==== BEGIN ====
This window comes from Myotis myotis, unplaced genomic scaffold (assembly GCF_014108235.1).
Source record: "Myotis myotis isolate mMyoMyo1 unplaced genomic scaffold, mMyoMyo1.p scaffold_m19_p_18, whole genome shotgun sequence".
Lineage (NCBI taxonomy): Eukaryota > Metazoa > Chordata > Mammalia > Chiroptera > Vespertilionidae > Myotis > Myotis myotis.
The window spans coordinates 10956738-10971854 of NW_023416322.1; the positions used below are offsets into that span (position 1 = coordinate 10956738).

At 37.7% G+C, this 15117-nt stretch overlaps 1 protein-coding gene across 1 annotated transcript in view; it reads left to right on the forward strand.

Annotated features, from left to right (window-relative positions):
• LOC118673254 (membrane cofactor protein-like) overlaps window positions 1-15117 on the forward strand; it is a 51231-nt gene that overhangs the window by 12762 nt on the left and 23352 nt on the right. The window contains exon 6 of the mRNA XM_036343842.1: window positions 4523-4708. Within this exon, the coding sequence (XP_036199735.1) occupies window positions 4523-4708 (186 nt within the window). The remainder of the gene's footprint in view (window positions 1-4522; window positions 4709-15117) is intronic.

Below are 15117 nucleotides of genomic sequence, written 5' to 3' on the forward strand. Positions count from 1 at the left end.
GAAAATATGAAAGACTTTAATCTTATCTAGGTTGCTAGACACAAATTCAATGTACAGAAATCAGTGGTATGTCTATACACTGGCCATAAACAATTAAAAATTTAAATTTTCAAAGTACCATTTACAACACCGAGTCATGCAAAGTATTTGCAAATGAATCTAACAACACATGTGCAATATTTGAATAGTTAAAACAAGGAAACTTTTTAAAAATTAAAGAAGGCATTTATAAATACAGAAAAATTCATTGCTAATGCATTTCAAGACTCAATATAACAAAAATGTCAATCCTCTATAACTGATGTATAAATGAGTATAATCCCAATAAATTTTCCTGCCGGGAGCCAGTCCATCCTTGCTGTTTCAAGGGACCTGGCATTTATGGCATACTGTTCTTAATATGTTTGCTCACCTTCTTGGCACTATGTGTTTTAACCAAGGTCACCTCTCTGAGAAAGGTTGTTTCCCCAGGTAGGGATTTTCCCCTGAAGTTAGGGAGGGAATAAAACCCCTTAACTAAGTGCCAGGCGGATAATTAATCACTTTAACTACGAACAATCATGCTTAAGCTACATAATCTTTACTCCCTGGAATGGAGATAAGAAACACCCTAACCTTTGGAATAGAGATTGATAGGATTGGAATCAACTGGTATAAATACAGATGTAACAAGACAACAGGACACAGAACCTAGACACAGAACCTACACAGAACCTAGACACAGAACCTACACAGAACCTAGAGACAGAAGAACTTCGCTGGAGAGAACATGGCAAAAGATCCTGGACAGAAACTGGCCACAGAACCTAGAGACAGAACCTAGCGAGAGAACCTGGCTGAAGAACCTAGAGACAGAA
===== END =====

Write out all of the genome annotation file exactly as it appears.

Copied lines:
This window comes from Myotis myotis, unplaced genomic scaffold (assembly GCF_014108235.1).
Source record: "Myotis myotis isolate mMyoMyo1 unplaced genomic scaffold, mMyoMyo1.p scaffold_m19_p_18, whole genome shotgun sequence".
Lineage (NCBI taxonomy): Eukaryota > Metazoa > Chordata > Mammalia > Chiroptera > Vespertilionidae > Myotis > Myotis myotis.
The window spans coordinates 10956738-10971854 of NW_023416322.1; the positions used below are offsets into that span (position 1 = coordinate 10956738).

At 37.7% G+C, this 15117-nt stretch overlaps 1 protein-coding gene across 1 annotated transcript in view; it reads left to right on the forward strand.

Annotated features, from left to right (window-relative positions):
• LOC118673254 (membrane cofactor protein-like) overlaps window positions 1-15117 on the forward strand; it is a 51231-nt gene that overhangs the window by 12762 nt on the left and 23352 nt on the right. The window contains exon 6 of the mRNA XM_036343842.1: window positions 4523-4708. Within this exon, the coding sequence (XP_036199735.1) occupies window positions 4523-4708 (186 nt within the window). The remainder of the gene's footprint in view (window positions 1-4522; window positions 4709-15117) is intronic.

Below are 15117 nucleotides of genomic sequence, written 5' to 3' on the forward strand. Positions count from 1 at the left end.
GAAAATATGAAAGACTTTAATCTTATCTAGGTTGCTAGACACAAATTCAATGTACAGAAATCAGTGGTATGTCTATACACTGGCCATAAACAATTAAAAATTTAAATTTTCAAAGTACCATTTACAACACCGAGTCATGCAAAGTATTTGCAAATGAATCTAACAACACATGTGCAATATTTGAATAGTTAAAACAAGGAAACTTTTTAAAAATTAAAGAAGGCATTTATAAATACAGAAAAATTCATTGCTAATGCATTTCAAGACTCAATATAACAAAAATGTCAATCCTCTATAACTGATGTATAAATGAGTATAATCCCAATAAATTTTCCTGCCGGGAGCCAGTCCATCCTTGCTGTTTCAAGGGACCTGGCATTTATGGCATACTGTTCTTAATATGTTTGCTCACCTTCTTGGCACTATGTGTTTTAACCAAGGTCACCTCTCTGAGAAAGGTTGTTTCCCCAGGTAGGGATTTTCCCCTGAAGTTAGGGAGGGAATAAAACCCCTTAACTAAGTGCCAGGCGGATAATTAATCACTTTAACTACGAACAATCATGCTTAAGCTACATAATCTTTACTCCCTGGAATGGAGATAAGAAACACCCTAACCTTTGGAATAGAGATTGATAGGATTGGAATCAACTGGTATAAATACAGATGTAACAAGACAACAGGACACAGAACCTAGACACAGAACCTACACAGAACCTAGACACAGAACCTACACAGAACCTAGAGACAGAAGAACTTCGCTGGAGAGAACATGGCAAAAGATCCTGGACAGAAACTGGCCACAGAACCTAGAGACAGAACCTAGCGAGAGAACCTGGCTGAAGAACCTAGAGACAGAA